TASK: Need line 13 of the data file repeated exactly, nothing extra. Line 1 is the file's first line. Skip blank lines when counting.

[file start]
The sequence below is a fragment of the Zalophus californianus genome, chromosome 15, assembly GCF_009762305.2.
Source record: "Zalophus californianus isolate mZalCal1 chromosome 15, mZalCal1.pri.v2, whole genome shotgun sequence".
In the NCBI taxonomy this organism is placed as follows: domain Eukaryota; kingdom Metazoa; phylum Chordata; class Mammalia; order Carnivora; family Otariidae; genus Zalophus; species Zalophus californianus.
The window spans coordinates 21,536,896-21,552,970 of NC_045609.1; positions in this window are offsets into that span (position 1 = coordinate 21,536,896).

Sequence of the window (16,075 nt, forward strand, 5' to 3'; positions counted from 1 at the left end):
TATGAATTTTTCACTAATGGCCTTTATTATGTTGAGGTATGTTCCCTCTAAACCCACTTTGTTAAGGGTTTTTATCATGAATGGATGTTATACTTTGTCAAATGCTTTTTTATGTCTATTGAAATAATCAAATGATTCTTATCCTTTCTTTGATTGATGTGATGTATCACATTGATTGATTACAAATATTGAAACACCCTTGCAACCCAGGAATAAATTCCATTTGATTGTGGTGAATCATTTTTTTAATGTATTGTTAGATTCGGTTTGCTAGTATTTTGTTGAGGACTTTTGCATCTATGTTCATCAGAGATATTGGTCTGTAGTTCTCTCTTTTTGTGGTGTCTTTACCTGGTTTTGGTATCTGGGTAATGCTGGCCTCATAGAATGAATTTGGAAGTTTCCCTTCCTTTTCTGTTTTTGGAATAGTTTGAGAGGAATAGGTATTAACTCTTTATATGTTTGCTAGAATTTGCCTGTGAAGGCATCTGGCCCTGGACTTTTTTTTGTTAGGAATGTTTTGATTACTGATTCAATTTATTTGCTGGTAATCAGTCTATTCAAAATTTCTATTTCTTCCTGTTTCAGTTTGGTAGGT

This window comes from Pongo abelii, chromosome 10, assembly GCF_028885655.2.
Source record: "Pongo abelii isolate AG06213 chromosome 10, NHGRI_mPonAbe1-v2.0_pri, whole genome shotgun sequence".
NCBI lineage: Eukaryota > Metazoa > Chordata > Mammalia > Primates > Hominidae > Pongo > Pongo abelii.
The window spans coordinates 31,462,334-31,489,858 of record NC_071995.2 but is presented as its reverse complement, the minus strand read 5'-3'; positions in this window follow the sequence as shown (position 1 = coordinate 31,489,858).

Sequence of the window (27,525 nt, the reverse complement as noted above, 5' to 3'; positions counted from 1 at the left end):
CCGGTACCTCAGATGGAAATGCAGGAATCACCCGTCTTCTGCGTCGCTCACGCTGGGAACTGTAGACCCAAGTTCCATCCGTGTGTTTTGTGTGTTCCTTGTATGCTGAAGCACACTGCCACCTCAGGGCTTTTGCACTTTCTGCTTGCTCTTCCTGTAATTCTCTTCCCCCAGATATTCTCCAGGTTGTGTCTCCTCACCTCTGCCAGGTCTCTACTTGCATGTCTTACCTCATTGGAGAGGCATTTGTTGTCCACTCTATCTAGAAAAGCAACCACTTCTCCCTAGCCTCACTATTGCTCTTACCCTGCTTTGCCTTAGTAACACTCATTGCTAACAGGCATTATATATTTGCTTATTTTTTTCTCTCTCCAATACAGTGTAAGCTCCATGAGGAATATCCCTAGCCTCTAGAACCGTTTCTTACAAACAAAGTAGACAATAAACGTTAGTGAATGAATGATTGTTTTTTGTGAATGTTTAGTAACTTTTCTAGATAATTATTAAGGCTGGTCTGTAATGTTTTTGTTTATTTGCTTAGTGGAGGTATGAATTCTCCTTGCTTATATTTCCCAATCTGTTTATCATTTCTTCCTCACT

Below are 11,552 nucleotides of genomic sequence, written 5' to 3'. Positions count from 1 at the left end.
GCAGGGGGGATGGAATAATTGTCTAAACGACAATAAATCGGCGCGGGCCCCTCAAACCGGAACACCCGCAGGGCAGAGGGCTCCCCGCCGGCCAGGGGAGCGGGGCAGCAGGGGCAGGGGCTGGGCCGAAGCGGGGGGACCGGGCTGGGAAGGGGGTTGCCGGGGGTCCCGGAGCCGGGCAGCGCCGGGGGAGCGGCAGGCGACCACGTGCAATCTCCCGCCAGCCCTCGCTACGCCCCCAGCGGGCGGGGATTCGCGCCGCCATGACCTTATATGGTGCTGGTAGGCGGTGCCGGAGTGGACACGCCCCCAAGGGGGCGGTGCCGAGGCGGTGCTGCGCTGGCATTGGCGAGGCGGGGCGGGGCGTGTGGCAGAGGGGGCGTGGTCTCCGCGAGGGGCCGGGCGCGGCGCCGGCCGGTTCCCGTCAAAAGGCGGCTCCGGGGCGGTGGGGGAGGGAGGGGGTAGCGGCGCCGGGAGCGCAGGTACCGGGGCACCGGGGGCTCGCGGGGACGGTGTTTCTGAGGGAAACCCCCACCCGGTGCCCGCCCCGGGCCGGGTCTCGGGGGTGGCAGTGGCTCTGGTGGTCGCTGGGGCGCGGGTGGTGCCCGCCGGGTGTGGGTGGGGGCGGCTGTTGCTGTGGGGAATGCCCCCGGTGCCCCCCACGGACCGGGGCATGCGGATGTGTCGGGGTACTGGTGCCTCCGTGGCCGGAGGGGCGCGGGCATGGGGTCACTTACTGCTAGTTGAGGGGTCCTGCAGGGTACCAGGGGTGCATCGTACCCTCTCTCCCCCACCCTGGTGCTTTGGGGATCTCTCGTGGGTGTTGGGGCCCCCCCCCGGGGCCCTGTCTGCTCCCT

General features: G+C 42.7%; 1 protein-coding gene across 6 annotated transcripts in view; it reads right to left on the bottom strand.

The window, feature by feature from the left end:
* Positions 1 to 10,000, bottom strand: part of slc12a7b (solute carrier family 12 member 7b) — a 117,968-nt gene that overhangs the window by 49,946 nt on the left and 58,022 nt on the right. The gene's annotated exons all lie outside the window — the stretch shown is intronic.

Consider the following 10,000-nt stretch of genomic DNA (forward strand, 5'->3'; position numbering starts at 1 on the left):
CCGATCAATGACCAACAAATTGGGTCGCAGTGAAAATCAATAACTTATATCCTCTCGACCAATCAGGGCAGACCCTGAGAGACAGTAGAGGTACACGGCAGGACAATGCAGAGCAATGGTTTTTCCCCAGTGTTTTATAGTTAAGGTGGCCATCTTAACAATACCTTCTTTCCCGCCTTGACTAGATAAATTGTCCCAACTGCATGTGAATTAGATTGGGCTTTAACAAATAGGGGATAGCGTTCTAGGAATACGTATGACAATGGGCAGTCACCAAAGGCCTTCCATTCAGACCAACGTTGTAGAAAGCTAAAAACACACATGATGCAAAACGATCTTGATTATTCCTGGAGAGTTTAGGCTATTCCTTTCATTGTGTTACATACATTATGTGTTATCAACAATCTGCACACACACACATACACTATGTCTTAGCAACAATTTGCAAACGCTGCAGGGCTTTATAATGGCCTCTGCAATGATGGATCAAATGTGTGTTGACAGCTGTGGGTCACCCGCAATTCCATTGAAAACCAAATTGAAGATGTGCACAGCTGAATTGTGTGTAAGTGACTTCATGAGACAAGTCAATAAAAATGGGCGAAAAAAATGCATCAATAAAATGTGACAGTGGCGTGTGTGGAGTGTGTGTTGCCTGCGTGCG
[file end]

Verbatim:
Below are 11,552 nucleotides of genomic sequence, written 5' to 3'. Positions count from 1 at the left end.